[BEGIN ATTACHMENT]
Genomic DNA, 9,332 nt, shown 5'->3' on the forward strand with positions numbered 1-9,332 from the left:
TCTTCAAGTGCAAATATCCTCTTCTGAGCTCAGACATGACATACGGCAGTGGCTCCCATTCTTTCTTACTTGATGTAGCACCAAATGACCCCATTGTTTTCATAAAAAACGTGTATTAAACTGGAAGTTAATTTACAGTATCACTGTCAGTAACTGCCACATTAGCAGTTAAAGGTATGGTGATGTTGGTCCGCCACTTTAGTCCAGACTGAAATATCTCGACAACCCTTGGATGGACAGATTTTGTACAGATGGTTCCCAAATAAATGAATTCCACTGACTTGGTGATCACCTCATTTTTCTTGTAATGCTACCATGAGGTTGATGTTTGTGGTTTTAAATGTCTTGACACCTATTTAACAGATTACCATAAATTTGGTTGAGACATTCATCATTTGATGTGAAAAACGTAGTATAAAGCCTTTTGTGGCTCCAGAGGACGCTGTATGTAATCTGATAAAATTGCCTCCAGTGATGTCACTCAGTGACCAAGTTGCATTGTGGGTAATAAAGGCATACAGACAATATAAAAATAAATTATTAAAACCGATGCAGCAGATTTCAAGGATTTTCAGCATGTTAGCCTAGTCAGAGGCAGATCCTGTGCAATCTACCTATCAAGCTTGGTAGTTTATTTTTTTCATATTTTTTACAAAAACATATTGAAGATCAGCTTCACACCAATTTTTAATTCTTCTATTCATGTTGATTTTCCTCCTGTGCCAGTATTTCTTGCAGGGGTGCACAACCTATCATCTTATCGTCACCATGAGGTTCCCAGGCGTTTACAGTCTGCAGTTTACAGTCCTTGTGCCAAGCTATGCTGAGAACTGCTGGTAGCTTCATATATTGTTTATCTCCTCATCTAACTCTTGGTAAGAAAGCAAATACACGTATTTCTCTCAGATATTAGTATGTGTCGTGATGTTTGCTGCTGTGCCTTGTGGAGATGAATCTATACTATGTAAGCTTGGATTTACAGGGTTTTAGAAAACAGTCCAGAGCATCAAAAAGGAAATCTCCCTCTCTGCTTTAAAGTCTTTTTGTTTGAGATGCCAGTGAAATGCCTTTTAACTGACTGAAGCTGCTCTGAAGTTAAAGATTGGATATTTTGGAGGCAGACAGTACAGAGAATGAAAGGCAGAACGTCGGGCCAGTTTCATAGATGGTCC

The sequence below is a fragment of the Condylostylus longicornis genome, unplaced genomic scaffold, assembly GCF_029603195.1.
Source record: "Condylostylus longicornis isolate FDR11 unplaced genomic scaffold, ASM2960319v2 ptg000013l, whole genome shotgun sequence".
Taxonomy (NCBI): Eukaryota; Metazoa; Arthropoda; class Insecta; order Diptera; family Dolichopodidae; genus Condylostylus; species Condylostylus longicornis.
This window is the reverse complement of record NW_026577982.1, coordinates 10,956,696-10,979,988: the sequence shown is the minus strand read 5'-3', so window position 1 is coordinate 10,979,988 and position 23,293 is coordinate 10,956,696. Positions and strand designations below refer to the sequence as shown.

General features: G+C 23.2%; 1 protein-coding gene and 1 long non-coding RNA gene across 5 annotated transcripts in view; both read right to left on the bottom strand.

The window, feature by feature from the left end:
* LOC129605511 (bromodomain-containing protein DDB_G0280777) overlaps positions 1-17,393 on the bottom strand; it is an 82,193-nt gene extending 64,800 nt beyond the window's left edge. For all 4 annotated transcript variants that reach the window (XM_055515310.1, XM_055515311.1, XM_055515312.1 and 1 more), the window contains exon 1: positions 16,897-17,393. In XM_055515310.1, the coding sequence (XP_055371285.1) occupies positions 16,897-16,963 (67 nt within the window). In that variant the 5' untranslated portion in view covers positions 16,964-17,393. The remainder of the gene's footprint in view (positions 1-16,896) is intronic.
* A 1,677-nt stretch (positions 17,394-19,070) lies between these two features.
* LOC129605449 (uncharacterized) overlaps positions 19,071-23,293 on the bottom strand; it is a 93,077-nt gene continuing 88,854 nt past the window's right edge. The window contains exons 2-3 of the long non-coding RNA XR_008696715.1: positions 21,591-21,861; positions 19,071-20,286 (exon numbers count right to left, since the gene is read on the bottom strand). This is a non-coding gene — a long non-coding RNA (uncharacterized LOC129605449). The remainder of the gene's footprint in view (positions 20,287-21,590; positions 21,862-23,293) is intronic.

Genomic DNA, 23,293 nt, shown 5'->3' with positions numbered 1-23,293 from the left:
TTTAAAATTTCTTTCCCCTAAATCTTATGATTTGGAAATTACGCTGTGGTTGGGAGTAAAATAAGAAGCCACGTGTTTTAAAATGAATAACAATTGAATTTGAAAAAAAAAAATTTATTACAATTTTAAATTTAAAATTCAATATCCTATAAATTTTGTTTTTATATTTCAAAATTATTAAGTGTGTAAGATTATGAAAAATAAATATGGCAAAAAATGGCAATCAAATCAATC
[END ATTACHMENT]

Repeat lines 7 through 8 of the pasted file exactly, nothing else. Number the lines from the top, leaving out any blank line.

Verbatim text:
General features: G+C 23.2%; 1 protein-coding gene and 1 long non-coding RNA gene across 5 annotated transcripts in view; both read right to left on the bottom strand.

The window, feature by feature from the left end: